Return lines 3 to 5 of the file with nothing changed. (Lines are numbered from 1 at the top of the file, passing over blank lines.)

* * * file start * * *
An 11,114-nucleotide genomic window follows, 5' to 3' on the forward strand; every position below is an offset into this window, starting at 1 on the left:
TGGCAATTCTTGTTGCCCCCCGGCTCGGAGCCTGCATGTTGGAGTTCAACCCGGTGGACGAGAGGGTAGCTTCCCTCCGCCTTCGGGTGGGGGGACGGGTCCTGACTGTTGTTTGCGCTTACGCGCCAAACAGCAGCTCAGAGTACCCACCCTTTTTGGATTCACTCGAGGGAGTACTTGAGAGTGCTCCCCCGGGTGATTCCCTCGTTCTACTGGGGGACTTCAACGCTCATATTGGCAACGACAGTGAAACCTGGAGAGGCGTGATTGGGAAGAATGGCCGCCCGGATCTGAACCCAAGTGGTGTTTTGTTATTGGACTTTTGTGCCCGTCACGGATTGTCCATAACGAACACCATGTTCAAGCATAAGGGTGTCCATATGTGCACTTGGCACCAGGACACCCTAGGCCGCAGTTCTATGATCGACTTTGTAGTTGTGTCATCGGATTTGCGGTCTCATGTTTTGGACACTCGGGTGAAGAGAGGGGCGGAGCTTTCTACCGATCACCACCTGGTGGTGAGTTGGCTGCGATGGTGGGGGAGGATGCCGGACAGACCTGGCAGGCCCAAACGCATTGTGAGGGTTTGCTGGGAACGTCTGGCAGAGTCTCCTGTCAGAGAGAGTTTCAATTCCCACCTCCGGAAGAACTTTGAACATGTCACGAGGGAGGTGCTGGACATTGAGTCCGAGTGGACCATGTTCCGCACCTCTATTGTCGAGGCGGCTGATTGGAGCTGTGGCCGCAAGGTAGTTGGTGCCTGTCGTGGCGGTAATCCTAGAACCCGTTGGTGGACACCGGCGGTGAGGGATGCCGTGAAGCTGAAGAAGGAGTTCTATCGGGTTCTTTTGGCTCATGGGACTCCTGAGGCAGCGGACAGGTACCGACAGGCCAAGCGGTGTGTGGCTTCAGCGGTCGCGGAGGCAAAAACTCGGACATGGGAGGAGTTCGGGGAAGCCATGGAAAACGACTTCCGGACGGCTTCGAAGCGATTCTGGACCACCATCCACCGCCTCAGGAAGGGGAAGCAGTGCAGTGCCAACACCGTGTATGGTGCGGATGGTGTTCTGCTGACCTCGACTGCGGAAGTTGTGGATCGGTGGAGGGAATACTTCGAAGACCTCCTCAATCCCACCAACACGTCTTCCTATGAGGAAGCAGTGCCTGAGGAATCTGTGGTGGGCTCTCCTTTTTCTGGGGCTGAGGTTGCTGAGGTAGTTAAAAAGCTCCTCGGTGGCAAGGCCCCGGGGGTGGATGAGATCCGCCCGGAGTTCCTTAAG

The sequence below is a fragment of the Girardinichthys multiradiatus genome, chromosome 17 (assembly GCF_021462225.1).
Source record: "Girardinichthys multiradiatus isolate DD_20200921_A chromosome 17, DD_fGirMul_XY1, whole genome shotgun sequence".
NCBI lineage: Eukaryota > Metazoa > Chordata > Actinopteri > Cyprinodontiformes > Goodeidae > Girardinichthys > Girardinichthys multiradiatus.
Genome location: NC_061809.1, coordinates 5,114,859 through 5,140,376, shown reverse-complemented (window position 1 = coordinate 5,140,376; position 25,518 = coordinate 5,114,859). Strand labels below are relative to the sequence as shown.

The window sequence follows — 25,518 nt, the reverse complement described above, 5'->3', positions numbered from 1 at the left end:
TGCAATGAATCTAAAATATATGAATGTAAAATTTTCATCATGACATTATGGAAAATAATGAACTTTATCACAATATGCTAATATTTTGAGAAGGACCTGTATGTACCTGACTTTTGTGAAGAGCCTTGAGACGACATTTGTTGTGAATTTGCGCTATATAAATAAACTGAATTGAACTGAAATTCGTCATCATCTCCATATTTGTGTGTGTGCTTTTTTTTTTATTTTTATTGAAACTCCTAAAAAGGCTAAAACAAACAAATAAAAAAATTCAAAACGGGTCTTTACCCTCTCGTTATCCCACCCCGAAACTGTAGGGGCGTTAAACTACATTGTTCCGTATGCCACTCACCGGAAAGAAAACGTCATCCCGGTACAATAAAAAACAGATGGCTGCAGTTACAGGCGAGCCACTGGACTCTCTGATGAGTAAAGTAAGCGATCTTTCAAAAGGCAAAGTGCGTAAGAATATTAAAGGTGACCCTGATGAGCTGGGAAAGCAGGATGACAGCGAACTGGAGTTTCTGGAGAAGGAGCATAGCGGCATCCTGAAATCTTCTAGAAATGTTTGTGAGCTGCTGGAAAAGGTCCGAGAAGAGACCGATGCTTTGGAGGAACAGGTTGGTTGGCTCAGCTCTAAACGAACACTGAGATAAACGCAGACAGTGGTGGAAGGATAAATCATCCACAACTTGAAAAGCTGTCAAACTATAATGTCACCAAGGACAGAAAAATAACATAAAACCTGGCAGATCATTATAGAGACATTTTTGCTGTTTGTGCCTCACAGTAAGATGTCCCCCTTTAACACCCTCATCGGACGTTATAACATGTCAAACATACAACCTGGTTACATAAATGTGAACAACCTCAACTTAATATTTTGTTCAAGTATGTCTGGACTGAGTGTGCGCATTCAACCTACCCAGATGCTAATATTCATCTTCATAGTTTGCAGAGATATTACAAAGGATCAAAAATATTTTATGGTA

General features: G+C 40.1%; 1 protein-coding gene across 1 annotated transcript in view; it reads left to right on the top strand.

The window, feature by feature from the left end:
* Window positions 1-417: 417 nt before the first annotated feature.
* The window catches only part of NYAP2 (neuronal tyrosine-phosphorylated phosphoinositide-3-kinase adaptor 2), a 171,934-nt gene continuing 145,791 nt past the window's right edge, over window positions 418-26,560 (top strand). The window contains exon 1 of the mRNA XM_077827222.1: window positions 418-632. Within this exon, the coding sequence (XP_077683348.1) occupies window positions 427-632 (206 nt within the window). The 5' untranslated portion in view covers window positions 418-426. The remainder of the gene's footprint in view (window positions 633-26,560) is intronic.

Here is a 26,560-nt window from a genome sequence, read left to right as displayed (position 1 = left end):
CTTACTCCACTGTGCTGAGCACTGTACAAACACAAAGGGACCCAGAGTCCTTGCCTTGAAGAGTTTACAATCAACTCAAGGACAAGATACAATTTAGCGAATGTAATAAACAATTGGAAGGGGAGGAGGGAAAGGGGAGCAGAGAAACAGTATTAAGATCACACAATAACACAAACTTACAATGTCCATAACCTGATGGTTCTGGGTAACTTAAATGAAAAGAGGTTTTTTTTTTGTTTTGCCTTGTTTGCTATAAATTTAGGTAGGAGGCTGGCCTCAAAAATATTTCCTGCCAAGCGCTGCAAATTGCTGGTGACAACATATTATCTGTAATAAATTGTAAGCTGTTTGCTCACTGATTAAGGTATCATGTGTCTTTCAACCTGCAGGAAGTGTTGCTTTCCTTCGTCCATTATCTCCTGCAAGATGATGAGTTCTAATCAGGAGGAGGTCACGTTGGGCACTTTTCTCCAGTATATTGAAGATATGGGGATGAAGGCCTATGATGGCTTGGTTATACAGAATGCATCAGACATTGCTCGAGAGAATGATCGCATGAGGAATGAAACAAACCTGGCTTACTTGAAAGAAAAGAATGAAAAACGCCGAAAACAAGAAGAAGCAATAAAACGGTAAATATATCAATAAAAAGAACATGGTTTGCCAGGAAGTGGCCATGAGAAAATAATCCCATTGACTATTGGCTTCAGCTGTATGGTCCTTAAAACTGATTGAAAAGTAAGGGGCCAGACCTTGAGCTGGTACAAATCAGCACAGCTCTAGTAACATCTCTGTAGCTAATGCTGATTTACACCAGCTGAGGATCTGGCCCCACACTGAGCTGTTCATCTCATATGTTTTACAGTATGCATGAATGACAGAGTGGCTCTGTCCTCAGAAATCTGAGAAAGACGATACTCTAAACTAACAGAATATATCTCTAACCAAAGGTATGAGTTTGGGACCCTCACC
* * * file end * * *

The sequence below is a fragment of the Girardinichthys multiradiatus genome, chromosome 17 (assembly GCF_021462225.1).
Source record: "Girardinichthys multiradiatus isolate DD_20200921_A chromosome 17, DD_fGirMul_XY1, whole genome shotgun sequence".
NCBI lineage: Eukaryota > Metazoa > Chordata > Actinopteri > Cyprinodontiformes > Goodeidae > Girardinichthys > Girardinichthys multiradiatus.